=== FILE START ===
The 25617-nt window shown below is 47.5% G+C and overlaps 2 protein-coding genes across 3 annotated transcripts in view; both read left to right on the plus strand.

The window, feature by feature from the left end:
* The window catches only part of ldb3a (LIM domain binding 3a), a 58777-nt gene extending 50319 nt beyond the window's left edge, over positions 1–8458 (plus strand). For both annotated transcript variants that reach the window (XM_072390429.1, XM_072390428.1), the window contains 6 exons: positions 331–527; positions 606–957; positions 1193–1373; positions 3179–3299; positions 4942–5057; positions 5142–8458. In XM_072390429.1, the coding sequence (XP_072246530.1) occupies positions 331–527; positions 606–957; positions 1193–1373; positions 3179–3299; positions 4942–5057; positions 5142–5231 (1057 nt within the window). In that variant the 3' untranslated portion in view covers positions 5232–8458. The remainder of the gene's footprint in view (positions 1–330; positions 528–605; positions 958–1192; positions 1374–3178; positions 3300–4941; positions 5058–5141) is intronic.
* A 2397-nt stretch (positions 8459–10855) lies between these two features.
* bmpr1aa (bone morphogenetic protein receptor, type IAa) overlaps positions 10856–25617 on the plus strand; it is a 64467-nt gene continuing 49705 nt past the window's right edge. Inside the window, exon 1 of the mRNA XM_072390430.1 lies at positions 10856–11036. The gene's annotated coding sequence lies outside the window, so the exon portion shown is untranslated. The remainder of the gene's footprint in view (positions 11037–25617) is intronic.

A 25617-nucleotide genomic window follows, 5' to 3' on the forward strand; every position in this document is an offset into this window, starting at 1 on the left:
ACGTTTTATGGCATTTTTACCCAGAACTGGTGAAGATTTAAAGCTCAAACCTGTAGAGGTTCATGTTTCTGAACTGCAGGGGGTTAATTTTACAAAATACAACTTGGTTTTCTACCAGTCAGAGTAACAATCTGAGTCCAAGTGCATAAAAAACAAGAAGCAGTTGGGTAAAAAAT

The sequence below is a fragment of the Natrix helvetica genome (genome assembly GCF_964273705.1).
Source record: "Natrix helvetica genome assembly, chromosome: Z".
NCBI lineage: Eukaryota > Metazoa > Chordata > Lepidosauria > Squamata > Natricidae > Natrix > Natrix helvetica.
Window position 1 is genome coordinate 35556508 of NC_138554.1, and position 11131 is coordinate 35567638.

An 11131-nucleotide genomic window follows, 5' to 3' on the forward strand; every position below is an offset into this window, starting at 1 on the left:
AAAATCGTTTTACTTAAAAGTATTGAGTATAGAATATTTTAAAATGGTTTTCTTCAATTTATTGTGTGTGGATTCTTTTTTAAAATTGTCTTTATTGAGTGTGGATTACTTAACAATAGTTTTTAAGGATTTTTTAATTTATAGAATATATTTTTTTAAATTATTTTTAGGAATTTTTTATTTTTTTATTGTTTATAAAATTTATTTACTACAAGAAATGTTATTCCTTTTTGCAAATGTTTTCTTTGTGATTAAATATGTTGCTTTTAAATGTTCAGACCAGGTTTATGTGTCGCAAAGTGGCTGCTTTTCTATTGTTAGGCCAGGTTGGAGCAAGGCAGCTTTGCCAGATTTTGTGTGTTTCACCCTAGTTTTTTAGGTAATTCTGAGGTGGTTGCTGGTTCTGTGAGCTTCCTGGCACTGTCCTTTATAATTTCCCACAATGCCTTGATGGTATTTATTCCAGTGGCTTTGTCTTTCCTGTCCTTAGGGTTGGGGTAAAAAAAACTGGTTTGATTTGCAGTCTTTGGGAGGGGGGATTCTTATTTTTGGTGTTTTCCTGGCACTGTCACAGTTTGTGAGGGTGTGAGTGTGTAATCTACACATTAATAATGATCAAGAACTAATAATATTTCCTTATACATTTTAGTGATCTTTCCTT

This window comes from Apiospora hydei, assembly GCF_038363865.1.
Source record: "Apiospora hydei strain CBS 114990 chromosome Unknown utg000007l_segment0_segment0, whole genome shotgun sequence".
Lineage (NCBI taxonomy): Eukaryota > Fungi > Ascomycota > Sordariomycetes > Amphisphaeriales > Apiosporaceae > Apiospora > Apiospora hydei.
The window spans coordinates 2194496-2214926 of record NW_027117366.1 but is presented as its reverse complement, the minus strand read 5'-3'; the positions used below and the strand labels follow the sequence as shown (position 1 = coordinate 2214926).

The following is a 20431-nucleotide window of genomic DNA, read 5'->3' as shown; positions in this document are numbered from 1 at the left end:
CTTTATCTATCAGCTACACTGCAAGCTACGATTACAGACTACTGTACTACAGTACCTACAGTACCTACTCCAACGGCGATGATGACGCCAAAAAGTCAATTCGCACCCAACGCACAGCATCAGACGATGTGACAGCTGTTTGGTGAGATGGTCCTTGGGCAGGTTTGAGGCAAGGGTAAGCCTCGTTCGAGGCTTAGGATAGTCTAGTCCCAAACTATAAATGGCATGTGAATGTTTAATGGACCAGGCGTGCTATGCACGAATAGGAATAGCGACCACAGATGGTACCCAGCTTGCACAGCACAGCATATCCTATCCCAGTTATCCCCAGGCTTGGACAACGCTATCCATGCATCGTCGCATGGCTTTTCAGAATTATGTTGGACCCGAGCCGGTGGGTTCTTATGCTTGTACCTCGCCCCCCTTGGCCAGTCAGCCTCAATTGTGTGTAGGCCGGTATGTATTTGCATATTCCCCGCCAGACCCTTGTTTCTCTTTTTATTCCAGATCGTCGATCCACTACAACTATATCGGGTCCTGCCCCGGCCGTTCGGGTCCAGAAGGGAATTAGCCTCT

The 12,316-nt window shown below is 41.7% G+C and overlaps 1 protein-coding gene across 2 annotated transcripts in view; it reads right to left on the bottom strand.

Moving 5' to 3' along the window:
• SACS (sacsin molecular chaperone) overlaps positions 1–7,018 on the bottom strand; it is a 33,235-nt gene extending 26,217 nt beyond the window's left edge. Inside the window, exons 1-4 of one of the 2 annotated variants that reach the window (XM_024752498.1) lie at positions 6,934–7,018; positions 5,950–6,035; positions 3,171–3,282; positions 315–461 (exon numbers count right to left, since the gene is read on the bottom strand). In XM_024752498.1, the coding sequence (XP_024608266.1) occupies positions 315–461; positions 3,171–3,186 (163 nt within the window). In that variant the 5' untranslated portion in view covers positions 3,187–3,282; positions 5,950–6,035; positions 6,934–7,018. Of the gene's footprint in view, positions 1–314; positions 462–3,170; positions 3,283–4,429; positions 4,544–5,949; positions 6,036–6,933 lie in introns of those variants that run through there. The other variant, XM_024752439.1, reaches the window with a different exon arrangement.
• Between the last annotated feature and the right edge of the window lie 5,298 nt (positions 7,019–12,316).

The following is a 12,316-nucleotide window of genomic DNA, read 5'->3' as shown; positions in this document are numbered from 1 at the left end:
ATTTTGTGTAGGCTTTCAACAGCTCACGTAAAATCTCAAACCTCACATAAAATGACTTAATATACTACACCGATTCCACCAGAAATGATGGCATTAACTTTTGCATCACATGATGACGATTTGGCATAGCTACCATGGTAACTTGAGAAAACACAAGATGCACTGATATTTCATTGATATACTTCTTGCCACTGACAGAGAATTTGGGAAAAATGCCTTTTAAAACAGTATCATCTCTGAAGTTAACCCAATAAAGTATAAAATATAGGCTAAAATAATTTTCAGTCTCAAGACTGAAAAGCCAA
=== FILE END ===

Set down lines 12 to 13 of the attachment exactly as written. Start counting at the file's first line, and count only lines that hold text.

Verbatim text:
An 11131-nucleotide genomic window follows, 5' to 3' on the forward strand; every position below is an offset into this window, starting at 1 on the left:
AAAATCGTTTTACTTAAAAGTATTGAGTATAGAATATTTTAAAATGGTTTTCTTCAATTTATTGTGTGTGGATTCTTTTTTAAAATTGTCTTTATTGAGTGTGGATTACTTAACAATAGTTTTTAAGGATTTTTTAATTTATAGAATATATTTTTTTAAATTATTTTTAGGAATTTTTTATTTTTTTATTGTTTATAAAATTTATTTACTACAAGAAATGTTATTCCTTTTTGCAAATGTTTTCTTTGTGATTAAATATGTTGCTTTTAAATGTTCAGACCAGGTTTATGTGTCGCAAAGTGGCTGCTTTTCTATTGTTAGGCCAGGTTGGAGCAAGGCAGCTTTGCCAGATTTTGTGTGTTTCACCCTAGTTTTTTAGGTAATTCTGAGGTGGTTGCTGGTTCTGTGAGCTTCCTGGCACTGTCCTTTATAATTTCCCACAATGCCTTGATGGTATTTATTCCAGTGGCTTTGTCTTTCCTGTCCTTAGGGTTGGGGTAAAAAAAACTGGTTTGATTTGCAGTCTTTGGGAGGGGGGATTCTTATTTTTGGTGTTTTCCTGGCACTGTCACAGTTTGTGAGGGTGTGAGTGTGTAATCTACACATTAATAATGATCAAGAACTAATAATATTTCCTTATACATTTTAGTGATCTTTCCTT